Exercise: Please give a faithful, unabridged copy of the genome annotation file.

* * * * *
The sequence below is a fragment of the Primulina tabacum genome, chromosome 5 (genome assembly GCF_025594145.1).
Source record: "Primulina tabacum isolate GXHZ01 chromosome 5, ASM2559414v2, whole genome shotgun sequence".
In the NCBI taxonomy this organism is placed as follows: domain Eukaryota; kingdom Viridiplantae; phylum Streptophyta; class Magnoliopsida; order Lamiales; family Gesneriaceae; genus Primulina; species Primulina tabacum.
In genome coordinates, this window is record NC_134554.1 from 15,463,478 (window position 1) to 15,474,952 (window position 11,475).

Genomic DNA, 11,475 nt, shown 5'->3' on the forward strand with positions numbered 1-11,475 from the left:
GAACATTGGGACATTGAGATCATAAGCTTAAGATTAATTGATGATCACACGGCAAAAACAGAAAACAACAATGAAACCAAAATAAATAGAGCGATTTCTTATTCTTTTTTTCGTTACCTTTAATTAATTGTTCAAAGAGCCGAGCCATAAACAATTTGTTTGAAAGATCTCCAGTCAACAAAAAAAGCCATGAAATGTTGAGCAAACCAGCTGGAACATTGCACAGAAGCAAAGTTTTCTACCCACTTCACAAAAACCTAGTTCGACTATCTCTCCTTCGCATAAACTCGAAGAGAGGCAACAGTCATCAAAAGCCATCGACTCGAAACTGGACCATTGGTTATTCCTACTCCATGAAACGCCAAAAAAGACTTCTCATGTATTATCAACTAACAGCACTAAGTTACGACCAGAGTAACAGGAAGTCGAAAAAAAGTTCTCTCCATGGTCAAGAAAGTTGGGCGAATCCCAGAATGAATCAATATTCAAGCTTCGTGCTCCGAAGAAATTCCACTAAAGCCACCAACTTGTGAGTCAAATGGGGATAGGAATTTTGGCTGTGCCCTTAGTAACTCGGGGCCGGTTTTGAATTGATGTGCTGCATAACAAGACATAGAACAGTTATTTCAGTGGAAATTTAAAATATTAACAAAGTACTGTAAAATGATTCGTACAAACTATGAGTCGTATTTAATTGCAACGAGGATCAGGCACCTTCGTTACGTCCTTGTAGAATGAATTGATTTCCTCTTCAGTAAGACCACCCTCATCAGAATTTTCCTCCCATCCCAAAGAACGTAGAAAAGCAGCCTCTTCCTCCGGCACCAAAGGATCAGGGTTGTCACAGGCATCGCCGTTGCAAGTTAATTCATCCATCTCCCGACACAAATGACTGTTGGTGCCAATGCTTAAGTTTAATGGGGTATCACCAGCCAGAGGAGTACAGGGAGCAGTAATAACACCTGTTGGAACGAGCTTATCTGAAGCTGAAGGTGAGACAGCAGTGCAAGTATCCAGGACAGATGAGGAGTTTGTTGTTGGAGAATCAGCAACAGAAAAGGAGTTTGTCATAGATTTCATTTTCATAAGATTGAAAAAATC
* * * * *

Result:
The sequence below is a fragment of the Primulina tabacum genome, chromosome 5 (genome assembly GCF_025594145.1).
Source record: "Primulina tabacum isolate GXHZ01 chromosome 5, ASM2559414v2, whole genome shotgun sequence".
In the NCBI taxonomy this organism is placed as follows: domain Eukaryota; kingdom Viridiplantae; phylum Streptophyta; class Magnoliopsida; order Lamiales; family Gesneriaceae; genus Primulina; species Primulina tabacum.
In genome coordinates, this window is record NC_134554.1 from 15,463,478 (window position 1) to 15,474,952 (window position 11,475).

Genomic DNA, 11,475 nt, shown 5'->3' on the forward strand with positions numbered 1-11,475 from the left:
GAACATTGGGACATTGAGATCATAAGCTTAAGATTAATTGATGATCACACGGCAAAAACAGAAAACAACAATGAAACCAAAATAAATAGAGCGATTTCTTATTCTTTTTTTCGTTACCTTTAATTAATTGTTCAAAGAGCCGAGCCATAAACAATTTGTTTGAAAGATCTCCAGTCAACAAAAAAAGCCATGAAATGTTGAGCAAACCAGCTGGAACATTGCACAGAAGCAAAGTTTTCTACCCACTTCACAAAAACCTAGTTCGACTATCTCTCCTTCGCATAAACTCGAAGAGAGGCAACAGTCATCAAAAGCCATCGACTCGAAACTGGACCATTGGTTATTCCTACTCCATGAAACGCCAAAAAAGACTTCTCATGTATTATCAACTAACAGCACTAAGTTACGACCAGAGTAACAGGAAGTCGAAAAAAAGTTCTCTCCATGGTCAAGAAAGTTGGGCGAATCCCAGAATGAATCAATATTCAAGCTTCGTGCTCCGAAGAAATTCCACTAAAGCCACCAACTTGTGAGTCAAATGGGGATAGGAATTTTGGCTGTGCCCTTAGTAACTCGGGGCCGGTTTTGAATTGATGTGCTGCATAACAAGACATAGAACAGTTATTTCAGTGGAAATTTAAAATATTAACAAAGTACTGTAAAATGATTCGTACAAACTATGAGTCGTATTTAATTGCAACGAGGATCAGGCACCTTCGTTACGTCCTTGTAGAATGAATTGATTTCCTCTTCAGTAAGACCACCCTCATCAGAATTTTCCTCCCATCCCAAAGAACGTAGAAAAGCAGCCTCTTCCTCCGGCACCAAAGGATCAGGGTTGTCACAGGCATCGCCGTTGCAAGTTAATTCATCCATCTCCCGACACAAATGACTGTTGGTGCCAATGCTTAAGTTTAATGGGGTATCACCAGCCAGAGGAGTACAGGGAGCAGTAATAACACCTGTTGGAACGAGCTTATCTGAAGCTGAAGGTGAGACAGCAGTGCAAGTATCCAGGACAGATGAGGAGTTTGTTGTTGGAGAATCAGCAACAGAAAAGGAGTTTGTCATAGATTTCATTTTCATAAGATTGAAAAAATC